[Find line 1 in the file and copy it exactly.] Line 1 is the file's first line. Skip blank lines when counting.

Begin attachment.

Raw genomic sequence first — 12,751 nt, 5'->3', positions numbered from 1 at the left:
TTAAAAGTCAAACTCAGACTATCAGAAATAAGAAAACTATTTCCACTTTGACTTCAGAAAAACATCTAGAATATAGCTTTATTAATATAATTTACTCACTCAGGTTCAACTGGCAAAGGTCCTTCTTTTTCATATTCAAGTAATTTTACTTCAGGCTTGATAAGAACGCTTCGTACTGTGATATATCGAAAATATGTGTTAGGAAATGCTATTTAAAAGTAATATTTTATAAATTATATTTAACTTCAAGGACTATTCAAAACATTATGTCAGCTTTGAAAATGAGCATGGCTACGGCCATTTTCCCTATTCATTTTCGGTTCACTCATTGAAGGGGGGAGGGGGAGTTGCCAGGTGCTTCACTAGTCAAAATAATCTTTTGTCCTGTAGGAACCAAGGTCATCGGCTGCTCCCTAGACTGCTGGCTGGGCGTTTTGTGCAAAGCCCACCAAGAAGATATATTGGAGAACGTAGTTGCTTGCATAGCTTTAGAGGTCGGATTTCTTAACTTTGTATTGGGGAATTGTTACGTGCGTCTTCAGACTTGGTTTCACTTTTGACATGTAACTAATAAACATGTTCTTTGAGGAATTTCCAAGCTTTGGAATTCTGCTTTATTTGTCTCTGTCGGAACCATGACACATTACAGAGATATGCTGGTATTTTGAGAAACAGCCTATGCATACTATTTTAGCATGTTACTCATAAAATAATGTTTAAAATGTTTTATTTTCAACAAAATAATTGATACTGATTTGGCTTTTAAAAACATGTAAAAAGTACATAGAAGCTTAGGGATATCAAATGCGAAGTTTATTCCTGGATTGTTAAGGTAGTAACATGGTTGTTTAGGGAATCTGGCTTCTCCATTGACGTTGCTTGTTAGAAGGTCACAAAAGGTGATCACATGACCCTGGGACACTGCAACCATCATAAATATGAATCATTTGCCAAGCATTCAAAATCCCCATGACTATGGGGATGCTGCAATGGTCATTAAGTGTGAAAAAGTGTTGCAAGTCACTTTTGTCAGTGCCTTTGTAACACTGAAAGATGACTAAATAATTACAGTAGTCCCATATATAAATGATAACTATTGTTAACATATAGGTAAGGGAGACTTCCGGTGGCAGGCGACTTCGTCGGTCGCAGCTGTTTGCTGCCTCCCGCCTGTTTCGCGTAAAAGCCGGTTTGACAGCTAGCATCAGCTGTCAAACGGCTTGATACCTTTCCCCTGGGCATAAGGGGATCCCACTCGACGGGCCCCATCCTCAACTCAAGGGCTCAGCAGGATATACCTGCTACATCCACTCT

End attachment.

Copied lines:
Raw genomic sequence first — 12,751 nt, 5'->3', positions numbered from 1 at the left: